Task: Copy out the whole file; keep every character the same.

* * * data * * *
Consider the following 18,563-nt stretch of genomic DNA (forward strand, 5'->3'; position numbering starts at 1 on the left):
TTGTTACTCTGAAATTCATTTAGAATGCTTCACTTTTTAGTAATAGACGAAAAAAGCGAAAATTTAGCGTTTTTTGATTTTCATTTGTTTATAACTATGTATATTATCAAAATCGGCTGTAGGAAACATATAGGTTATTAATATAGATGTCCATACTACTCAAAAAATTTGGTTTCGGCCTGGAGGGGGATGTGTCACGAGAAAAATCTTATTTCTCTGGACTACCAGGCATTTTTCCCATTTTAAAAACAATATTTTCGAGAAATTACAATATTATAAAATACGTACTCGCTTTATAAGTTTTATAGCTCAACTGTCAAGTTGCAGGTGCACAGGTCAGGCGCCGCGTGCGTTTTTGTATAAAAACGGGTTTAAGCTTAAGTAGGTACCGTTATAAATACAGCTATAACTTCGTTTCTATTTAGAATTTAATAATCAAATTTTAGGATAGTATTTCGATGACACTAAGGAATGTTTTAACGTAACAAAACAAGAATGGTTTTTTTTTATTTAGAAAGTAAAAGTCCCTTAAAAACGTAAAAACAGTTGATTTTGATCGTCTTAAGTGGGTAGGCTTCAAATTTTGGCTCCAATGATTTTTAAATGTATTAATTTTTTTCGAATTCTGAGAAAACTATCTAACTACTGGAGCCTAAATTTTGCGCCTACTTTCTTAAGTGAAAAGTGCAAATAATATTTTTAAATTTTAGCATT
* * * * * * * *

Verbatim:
Consider the following 18,563-nt stretch of genomic DNA (forward strand, 5'->3'; position numbering starts at 1 on the left):
TTGTTACTCTGAAATTCATTTAGAATGCTTCACTTTTTAGTAATAGACGAAAAAAGCGAAAATTTAGCGTTTTTTGATTTTCATTTGTTTATAACTATGTATATTATCAAAATCGGCTGTAGGAAACATATAGGTTATTAATATAGATGTCCATACTACTCAAAAAATTTGGTTTCGGCCTGGAGGGGGATGTGTCACGAGAAAAATCTTATTTCTCTGGACTACCAGGCATTTTTCCCATTTTAAAAACAATATTTTCGAGAAATTACAATATTATAAAATACGTACTCGCTTTATAAGTTTTATAGCTCAACTGTCAAGTTGCAGGTGCACAGGTCAGGCGCCGCGTGCGTTTTTGTATAAAAACGGGTTTAAGCTTAAGTAGGTACCGTTATAAATACAGCTATAACTTCGTTTCTATTTAGAATTTAATAATCAAATTTTAGGATAGTATTTCGATGACACTAAGGAATGTTTTAACGTAACAAAACAAGAATGGTTTTTTTTTATTTAGAAAGTAAAAGTCCCTTAAAAACGTAAAAACAGTTGATTTTGATCGTCTTAAGTGGGTAGGCTTCAAATTTTGGCTCCAATGATTTTTAAATGTATTAATTTTTTTCGAATTCTGAGAAAACTATCTAACTACTGGAGCCTAAATTTTGCGCCTACTTTCTTAAGTGAAAAGTGCAAATAATATTTTTAAATTTTAGCATT